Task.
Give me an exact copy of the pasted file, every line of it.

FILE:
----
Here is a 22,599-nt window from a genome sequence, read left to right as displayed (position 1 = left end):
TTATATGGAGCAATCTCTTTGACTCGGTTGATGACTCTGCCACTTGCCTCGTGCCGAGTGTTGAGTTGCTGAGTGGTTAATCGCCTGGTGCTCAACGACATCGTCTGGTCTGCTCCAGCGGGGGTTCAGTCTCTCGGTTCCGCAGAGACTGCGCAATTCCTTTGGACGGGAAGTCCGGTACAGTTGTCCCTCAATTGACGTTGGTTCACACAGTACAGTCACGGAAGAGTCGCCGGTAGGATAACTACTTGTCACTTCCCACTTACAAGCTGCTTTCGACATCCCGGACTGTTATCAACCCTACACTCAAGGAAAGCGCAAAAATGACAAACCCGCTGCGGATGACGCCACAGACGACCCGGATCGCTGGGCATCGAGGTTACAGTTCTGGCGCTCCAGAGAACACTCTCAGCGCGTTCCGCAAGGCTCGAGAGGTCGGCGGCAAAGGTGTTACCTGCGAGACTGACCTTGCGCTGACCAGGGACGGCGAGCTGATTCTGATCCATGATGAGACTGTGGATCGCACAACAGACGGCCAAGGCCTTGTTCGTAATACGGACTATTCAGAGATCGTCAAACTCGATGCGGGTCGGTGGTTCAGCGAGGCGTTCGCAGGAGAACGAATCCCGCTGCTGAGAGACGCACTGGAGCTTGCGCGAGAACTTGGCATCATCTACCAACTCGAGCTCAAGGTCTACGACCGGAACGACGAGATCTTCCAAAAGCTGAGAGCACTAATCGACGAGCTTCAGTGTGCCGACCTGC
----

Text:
Here is a 22,599-nt window from a genome sequence, read left to right as displayed (position 1 = left end):
TTATATGGAGCAATCTCTTTGACTCGGTTGATGACTCTGCCACTTGCCTCGTGCCGAGTGTTGAGTTGCTGAGTGGTTAATCGCCTGGTGCTCAACGACATCGTCTGGTCTGCTCCAGCGGGGGTTCAGTCTCTCGGTTCCGCAGAGACTGCGCAATTCCTTTGGACGGGAAGTCCGGTACAGTTGTCCCTCAATTGACGTTGGTTCACACAGTACAGTCACGGAAGAGTCGCCGGTAGGATAACTACTTGTCACTTCCCACTTACAAGCTGCTTTCGACATCCCGGACTGTTATCAACCCTACACTCAAGGAAAGCGCAAAAATGACAAACCCGCTGCGGATGACGCCACAGACGACCCGGATCGCTGGGCATCGAGGTTACAGTTCTGGCGCTCCAGAGAACACTCTCAGCGCGTTCCGCAAGGCTCGAGAGGTCGGCGGCAAAGGTGTTACCTGCGAGACTGACCTTGCGCTGACCAGGGACGGCGAGCTGATTCTGATCCATGATGAGACTGTGGATCGCACAACAGACGGCCAAGGCCTTGTTCGTAATACGGACTATTCAGAGATCGTCAAACTCGATGCGGGTCGGTGGTTCAGCGAGGCGTTCGCAGGAGAACGAATCCCGCTGCTGAGAGACGCACTGGAGCTTGCGCGAGAACTTGGCATCATCTACCAACTCGAGCTCAAGGTCTACGACCGGAACGACGAGATCTTCCAAAAGCTGAGAGCACTAATCGACGAGCTTCAGTGTGCCGACCTGC